uu.seUppsala University Publications
Change search
ReferencesLink to record
Permanent link

Direct link
Professionalism or ageism? Social worker approaches to children exposed to intimate partner violence: Paper presented at the 2012 Joint WorldConference on Social Work and Social Development: Action and Impact, Stockholm, Sweden 8-12 July 2012
Uppsala University, Disciplinary Domain of Humanities and Social Sciences, Faculty of Social Sciences, Department of Sociology.
2012 (English)Conference paper (Other academic)
Abstract [en]

The paper outlines social positions and age related inequality in encounters between Swedish social workers specialized in family law, and children exposed to intimatepartner violence. The discussion draws upon qualitative, semi-structuredinterviews with 17 children, ages 8 to 17, exploring how children with a fatherwho is or has been violent to their mother, experience and manage encounters withthis group of social workers. Participation in family law proceedings can offer children validation of their experiences and support their recovery after exposure to violence. However, it seems to be a challenging task for social workers to both validate children’s experiences of violence and simultaneously offer them participation in the investigation process. Furthermore, some socialworker approaches constitute ageism towards children. The analysis was carriedout in two steps: firstly, social worker approaches to children were reconstructed from children’s narratives. From these follows the position ascribed to the child, the degree and different dimensions of participation, as well as opportunities for validation of children’s experiences of violence. Thenext step was to link the different child positions to adult positions. Drawingupon the theoretical claim from childhood sociology that child and adult are social positions internally related to each other, it is argued that the different child positions emerging from children’s narratives give insight also into different adult positions available to social workers in this context, as well as age related inequality between adult social workers and child service users. In relation to children’s participation, three different adult positions could be found: child-oriented participant, care person, and someone exercising paternalism without care. While the first position implies an equal child-adultrelationship, the two latter imply dominant adults and children as objects ofcare or of paternalism. In relation to children’s experiences of violence four positions were found: a protector – also from talking about violence - someonein denial of the child’s vulnerability, someone indifferent, and a helper. Itis only in the last case that the adult in question is validating the child’s experiences. The paper ends with a discussion about how the different adultpositions can be linked to constructions of professionalism and traditions within social work more broadly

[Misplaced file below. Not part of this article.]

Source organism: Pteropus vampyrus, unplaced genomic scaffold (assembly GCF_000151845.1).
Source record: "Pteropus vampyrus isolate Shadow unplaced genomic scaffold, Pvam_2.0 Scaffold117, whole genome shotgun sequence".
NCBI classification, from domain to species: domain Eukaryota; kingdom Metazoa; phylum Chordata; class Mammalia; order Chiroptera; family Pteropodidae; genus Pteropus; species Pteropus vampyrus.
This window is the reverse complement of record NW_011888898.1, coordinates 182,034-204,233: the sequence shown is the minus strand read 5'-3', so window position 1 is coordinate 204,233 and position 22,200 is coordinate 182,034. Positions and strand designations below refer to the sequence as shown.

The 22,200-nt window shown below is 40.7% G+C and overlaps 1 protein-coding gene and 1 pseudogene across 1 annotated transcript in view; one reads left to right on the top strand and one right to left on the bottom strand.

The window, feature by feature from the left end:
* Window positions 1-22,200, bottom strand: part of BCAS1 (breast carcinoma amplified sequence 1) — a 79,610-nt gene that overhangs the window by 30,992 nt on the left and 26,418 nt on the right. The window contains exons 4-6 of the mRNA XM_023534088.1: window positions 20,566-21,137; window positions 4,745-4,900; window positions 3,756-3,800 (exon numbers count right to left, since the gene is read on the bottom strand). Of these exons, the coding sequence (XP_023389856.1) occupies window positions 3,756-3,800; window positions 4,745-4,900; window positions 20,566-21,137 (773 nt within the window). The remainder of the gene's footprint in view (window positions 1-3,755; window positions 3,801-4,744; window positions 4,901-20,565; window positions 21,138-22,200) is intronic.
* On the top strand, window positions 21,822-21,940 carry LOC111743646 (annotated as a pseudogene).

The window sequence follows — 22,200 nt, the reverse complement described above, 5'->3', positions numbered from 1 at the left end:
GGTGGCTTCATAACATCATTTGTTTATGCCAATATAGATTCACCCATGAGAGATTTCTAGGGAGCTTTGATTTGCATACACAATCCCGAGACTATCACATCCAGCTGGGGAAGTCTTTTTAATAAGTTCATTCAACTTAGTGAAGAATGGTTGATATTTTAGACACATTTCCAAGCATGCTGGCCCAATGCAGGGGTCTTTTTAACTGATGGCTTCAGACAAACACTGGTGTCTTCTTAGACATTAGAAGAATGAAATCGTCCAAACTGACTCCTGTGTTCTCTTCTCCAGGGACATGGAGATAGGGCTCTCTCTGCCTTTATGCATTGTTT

Place, publisher, year, edition, pages
National Category
Social Work
URN: urn:nbn:se:uu:diva-179650OAI: oai:DiVA.org:uu-179650DiVA: diva2:545693
2012 Joint World Conference on Social Work and Social Development: Action and Impact, Stockholm, Sweden 8-12 July 2012
Available from: 2012-08-21 Created: 2012-08-21 Last updated: 2012-10-18Bibliographically approved

Open Access in DiVA

No full text

By organisation
Department of Sociology
Social Work

Search outside of DiVA

GoogleGoogle Scholar

Total: 172 hits
ReferencesLink to record
Permanent link

Direct link